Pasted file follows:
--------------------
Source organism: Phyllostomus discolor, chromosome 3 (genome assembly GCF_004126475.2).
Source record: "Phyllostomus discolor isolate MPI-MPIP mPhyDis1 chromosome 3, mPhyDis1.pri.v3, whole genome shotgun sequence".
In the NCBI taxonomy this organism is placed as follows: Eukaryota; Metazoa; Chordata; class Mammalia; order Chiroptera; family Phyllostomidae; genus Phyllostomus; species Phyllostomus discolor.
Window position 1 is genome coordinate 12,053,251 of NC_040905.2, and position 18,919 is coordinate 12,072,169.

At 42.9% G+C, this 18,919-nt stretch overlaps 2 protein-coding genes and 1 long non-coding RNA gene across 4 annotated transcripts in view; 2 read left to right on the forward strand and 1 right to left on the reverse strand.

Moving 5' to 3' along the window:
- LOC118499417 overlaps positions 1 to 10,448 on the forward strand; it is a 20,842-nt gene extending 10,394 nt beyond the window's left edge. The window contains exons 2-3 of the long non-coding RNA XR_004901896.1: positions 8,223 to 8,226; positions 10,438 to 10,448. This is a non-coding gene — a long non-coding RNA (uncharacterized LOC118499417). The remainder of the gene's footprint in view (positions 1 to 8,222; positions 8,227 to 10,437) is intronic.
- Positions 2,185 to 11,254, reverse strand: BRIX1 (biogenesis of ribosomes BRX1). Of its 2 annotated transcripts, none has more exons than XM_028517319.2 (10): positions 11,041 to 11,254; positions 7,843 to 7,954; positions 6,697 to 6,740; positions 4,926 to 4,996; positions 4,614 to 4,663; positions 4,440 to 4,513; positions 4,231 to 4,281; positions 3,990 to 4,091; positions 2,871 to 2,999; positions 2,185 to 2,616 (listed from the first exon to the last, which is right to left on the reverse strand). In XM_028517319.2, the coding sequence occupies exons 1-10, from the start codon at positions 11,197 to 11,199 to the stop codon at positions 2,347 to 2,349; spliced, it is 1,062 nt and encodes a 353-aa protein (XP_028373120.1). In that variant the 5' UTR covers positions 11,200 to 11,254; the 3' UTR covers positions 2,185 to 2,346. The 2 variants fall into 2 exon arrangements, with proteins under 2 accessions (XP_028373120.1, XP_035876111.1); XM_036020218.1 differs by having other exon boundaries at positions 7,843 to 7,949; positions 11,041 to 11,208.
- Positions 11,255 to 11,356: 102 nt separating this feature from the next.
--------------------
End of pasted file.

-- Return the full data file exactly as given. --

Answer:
Source organism: Phyllostomus discolor, chromosome 3 (genome assembly GCF_004126475.2).
Source record: "Phyllostomus discolor isolate MPI-MPIP mPhyDis1 chromosome 3, mPhyDis1.pri.v3, whole genome shotgun sequence".
In the NCBI taxonomy this organism is placed as follows: Eukaryota; Metazoa; Chordata; class Mammalia; order Chiroptera; family Phyllostomidae; genus Phyllostomus; species Phyllostomus discolor.
Window position 1 is genome coordinate 12,053,251 of NC_040905.2, and position 18,919 is coordinate 12,072,169.

At 42.9% G+C, this 18,919-nt stretch overlaps 2 protein-coding genes and 1 long non-coding RNA gene across 4 annotated transcripts in view; 2 read left to right on the forward strand and 1 right to left on the reverse strand.

Moving 5' to 3' along the window:
- LOC118499417 overlaps positions 1 to 10,448 on the forward strand; it is a 20,842-nt gene extending 10,394 nt beyond the window's left edge. The window contains exons 2-3 of the long non-coding RNA XR_004901896.1: positions 8,223 to 8,226; positions 10,438 to 10,448. This is a non-coding gene — a long non-coding RNA (uncharacterized LOC118499417). The remainder of the gene's footprint in view (positions 1 to 8,222; positions 8,227 to 10,437) is intronic.
- Positions 2,185 to 11,254, reverse strand: BRIX1 (biogenesis of ribosomes BRX1). Of its 2 annotated transcripts, none has more exons than XM_028517319.2 (10): positions 11,041 to 11,254; positions 7,843 to 7,954; positions 6,697 to 6,740; positions 4,926 to 4,996; positions 4,614 to 4,663; positions 4,440 to 4,513; positions 4,231 to 4,281; positions 3,990 to 4,091; positions 2,871 to 2,999; positions 2,185 to 2,616 (listed from the first exon to the last, which is right to left on the reverse strand). In XM_028517319.2, the coding sequence occupies exons 1-10, from the start codon at positions 11,197 to 11,199 to the stop codon at positions 2,347 to 2,349; spliced, it is 1,062 nt and encodes a 353-aa protein (XP_028373120.1). In that variant the 5' UTR covers positions 11,200 to 11,254; the 3' UTR covers positions 2,185 to 2,346. The 2 variants fall into 2 exon arrangements, with proteins under 2 accessions (XP_028373120.1, XP_035876111.1); XM_036020218.1 differs by having other exon boundaries at positions 7,843 to 7,949; positions 11,041 to 11,208.
- Positions 11,255 to 11,356: 102 nt separating this feature from the next.